When is Peabody going to declare bankruptcy?
That’s the big question for commodity analysts around the world.
The world’s biggest publicly traded coal company has had a tough start to the year. After two years of clawing itself out of financial ruin, using every trick in the playbook from shares reverse splits, to renegotiating every bond, to finally drawing down a $1.6 billion credit facility early this month, Peabody still looks dangerously close to bankruptcy.
Here’s the current state of play:
Peabody has about $900 million in cash and liquid assets. but its interest in 2015 alone were $465 million.
Negative cash flow coupled with seven-fold increase in posted letters of credit have cut its liquidity by 56% from last year
The Interior Department has told three states to reassess whether Peabody meets the financial criteria for self-bonding, which may open them up to $1.47 billion worth of reclamation liabilities.
And even the company admitted that it will see a decline of 40 – 60 Million tonnes of coal used in US utility consumption in 2016.
Fitch just downgraded its Default Rating from CC to CCC, affecting over $8 billion of its obligations.
The SEC halted short traders from selling Peabody stock for two consecutive days now, as it’s been plummeting by more than 10% a day.
It’s a Fire Sale
Though it had plans to sell off three mines to Bowie Resources to improve liquidity, the deal doesn’t seem to be moving ahead (and while we are at it, Bowie couldn’t find the financing for this deal even with big banks like Citi and Deutsche Bank onboard).
Their debt restructure plan is contingent upon this deal, and if it falls through, all of their renegotiation will be moot.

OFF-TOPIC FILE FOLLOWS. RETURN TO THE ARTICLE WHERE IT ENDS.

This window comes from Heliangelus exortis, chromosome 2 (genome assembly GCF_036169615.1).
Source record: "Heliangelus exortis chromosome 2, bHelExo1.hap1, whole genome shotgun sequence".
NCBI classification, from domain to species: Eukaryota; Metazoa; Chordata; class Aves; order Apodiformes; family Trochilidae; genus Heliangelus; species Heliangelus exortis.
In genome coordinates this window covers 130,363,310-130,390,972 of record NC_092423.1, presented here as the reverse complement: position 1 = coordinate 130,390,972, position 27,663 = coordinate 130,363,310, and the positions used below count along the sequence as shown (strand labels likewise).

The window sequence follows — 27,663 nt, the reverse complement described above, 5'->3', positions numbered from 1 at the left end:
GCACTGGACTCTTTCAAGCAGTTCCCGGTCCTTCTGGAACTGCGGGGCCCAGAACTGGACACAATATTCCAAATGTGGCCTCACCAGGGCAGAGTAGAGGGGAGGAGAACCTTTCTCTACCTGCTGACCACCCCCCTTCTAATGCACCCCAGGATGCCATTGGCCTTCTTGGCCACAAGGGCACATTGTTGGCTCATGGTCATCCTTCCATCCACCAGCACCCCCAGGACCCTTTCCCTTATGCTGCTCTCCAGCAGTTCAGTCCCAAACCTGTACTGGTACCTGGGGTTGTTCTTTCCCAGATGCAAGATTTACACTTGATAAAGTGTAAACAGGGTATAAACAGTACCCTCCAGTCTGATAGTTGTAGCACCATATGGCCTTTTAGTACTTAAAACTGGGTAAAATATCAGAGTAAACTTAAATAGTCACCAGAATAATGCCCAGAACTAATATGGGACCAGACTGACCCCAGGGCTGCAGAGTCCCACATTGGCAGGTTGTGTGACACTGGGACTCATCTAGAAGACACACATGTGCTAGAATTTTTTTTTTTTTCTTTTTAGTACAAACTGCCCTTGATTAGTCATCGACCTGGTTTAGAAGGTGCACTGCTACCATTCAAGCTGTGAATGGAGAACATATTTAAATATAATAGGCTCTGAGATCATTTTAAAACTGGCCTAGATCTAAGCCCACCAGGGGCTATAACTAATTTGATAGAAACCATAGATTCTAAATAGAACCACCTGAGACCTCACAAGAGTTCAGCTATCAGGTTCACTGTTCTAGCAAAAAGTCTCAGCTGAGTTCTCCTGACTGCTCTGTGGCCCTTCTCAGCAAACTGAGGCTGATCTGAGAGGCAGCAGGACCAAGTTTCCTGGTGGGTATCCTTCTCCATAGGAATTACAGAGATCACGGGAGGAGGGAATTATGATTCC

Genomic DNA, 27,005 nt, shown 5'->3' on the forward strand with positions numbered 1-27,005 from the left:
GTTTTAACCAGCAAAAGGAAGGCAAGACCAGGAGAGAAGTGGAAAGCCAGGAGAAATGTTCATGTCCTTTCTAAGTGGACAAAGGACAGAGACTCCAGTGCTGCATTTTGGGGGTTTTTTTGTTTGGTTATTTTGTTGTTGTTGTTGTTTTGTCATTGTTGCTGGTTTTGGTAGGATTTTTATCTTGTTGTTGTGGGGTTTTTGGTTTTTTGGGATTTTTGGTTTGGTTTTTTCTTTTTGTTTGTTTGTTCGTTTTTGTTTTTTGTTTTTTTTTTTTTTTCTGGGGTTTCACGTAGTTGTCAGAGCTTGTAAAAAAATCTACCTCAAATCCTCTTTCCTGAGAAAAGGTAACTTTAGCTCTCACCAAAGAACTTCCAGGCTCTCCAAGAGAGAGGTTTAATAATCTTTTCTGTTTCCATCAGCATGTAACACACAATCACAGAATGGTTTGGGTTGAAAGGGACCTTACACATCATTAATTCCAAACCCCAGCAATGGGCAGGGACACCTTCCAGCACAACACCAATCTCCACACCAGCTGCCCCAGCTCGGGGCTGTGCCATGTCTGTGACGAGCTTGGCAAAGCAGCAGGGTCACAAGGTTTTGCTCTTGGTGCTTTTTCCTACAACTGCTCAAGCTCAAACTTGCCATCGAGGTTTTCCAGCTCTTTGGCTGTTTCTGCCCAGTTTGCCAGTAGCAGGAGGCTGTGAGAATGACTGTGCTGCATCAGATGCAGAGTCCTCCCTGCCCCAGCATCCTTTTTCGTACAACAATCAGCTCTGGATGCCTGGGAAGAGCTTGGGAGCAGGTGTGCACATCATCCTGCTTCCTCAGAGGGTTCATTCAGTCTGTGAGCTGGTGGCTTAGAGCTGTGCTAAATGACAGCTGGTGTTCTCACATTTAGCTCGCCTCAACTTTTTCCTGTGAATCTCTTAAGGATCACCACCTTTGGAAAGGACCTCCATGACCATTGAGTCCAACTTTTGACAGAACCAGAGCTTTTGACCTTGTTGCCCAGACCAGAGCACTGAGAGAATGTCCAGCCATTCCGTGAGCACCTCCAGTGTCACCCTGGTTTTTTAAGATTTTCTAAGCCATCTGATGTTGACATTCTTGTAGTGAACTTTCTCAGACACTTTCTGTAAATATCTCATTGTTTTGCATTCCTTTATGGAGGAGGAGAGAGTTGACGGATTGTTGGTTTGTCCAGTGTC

Meanwhile, the market for coal mines is brimming with fire sales. Anglo American (one of the biggest coal miners in Australia) has announced that it is going to sell of all of its coal mining assets in an attempt to reduce its debt.
Though one really has to wonder who would buy coal mines these days (Anglo’s Dartbrook coal asset was sold to Nathan Tinkler, who is currently fighting bankruptcy himself).
Though many the US coal miners have go into bankruptcy under Chapter 11 of the US bankruptcy legislation, the story for Peabody may be further complicated by its coal business in Australia.
Australian insolvency law may hold directors personally liable and criminally reckless for insolvent trading.
Whether this law could apply cross-borders to Peabody’s board in the US has yet to be seen, but it could be influencing the board’s desperate attempts to stay liquid and avoid Chapter 11.
So back to that question at the top: When is Peabody going to declare bankruptcy?
Well, it could be any day now.